Lose weight: 2982 x 0.85 = 2535 Gain weight: 2982 x 1.15 = 3429

The goal here should be somewhere within a 300-500 deficit/surplus depending on your goals. As you can see, the 15% rule should work pretty well for most people trying to get within this range. Having a deficit in this range should allow you to lose about 1-2 pounds a week which is perfect for maintaining lean mass during a diet and not gaining too much fat during a bulk.

TIME TO COUNT MACROS

Now the fun part – each total calorie goal comes with a general macronutrient split that can further aid you in your pursuit. One main key to remember is that each macronutrient has a specific amount of calories per gram – carbs have 4cal/g, protein has 4cal/g, and fat has 9cal/g. These splits are another aspect that you can plug and play with. Try a few weeks at these percentages and then mix it up and see what works best for you. This is where keeping a food intake diary helps a ton on a diet – you have to know what you’ve done in the past to plan for the future.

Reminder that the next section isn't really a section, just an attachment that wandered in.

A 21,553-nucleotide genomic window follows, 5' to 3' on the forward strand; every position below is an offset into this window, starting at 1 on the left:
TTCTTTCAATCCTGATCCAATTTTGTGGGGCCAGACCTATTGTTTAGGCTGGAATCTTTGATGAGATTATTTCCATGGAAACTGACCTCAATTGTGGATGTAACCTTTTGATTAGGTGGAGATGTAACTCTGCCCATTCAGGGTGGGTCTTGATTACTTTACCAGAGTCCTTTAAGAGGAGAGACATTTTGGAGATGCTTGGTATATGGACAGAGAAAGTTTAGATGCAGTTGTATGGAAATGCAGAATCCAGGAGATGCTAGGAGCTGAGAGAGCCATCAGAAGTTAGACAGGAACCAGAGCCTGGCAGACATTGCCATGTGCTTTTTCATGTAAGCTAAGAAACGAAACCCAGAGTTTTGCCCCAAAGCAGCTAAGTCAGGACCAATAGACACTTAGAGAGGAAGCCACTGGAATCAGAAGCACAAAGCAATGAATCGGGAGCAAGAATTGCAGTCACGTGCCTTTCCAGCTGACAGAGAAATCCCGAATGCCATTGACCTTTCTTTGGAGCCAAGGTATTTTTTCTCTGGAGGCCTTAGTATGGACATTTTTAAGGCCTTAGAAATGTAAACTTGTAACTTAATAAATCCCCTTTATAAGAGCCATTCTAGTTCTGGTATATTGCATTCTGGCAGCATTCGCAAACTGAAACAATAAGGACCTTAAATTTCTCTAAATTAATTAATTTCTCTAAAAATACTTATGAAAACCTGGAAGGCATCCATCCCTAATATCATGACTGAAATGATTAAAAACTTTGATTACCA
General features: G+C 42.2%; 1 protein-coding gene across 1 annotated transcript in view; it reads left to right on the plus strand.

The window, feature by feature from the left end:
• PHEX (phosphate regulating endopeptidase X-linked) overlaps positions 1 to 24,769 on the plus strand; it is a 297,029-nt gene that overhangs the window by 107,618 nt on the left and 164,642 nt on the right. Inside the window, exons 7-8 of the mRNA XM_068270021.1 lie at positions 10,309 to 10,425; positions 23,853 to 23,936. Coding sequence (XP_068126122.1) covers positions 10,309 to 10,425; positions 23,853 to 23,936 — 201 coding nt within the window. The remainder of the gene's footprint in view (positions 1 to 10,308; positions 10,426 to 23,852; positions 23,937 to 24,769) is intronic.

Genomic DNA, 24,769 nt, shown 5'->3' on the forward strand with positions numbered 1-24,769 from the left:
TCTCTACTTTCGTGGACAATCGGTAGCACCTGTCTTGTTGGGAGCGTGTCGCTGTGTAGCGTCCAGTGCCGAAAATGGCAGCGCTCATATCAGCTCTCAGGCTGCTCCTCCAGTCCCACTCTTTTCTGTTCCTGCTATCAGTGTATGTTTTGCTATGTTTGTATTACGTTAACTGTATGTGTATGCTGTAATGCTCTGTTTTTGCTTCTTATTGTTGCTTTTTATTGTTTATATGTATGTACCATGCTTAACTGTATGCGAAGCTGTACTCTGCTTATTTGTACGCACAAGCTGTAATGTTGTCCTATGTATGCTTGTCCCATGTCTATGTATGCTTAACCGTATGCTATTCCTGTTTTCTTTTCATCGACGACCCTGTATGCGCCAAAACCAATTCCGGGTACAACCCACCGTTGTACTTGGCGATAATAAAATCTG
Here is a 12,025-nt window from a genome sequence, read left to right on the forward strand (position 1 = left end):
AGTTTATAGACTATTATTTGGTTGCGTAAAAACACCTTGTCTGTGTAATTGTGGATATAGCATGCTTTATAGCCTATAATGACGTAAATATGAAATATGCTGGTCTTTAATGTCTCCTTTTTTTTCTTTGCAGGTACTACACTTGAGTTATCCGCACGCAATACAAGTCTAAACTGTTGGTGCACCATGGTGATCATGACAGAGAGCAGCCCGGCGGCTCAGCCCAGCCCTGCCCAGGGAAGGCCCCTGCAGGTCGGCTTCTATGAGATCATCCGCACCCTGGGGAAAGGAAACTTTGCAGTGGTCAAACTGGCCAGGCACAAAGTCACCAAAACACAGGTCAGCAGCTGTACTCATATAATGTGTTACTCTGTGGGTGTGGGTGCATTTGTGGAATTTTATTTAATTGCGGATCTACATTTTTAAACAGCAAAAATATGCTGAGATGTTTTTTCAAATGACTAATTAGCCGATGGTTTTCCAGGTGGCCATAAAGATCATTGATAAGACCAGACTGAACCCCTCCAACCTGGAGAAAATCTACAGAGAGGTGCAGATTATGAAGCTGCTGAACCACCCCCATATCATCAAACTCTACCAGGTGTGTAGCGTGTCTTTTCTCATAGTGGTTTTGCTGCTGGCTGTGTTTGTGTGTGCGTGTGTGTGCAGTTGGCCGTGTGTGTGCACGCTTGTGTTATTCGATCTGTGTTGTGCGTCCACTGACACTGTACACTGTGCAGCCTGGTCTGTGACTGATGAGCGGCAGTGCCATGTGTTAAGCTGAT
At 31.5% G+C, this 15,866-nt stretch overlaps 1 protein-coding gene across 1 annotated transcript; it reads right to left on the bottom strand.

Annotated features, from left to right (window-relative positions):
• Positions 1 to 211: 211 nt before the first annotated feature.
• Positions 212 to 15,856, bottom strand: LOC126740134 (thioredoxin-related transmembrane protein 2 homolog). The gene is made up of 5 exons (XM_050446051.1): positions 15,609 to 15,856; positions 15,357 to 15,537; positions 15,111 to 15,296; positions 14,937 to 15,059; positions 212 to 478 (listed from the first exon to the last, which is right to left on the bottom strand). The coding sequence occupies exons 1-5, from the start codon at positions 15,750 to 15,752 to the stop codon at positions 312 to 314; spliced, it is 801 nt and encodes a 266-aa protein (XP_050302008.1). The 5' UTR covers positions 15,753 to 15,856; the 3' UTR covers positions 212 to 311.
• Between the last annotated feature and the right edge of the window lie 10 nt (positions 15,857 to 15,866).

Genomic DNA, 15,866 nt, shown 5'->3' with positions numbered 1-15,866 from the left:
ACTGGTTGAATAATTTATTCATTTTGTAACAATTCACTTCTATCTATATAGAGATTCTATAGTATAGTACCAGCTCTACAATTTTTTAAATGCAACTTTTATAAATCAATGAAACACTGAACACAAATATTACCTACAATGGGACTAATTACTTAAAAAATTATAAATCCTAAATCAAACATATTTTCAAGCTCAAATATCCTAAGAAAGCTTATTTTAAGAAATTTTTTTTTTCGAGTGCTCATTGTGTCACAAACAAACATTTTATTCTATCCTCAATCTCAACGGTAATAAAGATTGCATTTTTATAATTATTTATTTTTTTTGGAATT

So, let’s see how this works for our subject who wants to gain weight and uses a 50% carb, 30% protein, and 20% fat split.

CARBS

3429 x 0.50 = 1714 calories from carbs (divide by 4) = 428g carbohydrate

PROTEIN

3429 x 0.30 = 1028 calories from protein (divide by 4) = 257g protein

FAT

3429 x 0.20 = 686 calories from fat (divide by 9) = 76g fat

Now you’re to the point where you have a solid caloric and macronutrient understanding of what you need to include in your diet. All you have left to do is find foods that fit into your schedule and overall plan to achieve these numbers. Do your best to focus on clean foods and to spread your calories throughout the day and you’re set. Don’t beat yourself up over cheat meals, either. If a cheat meal or, GASP, a cheat day is what you need to adhere to your diet, then so be it! Whatever keeps you on track is what you should be doing. Always remember, in any endeavor, the process is more important than the outcome.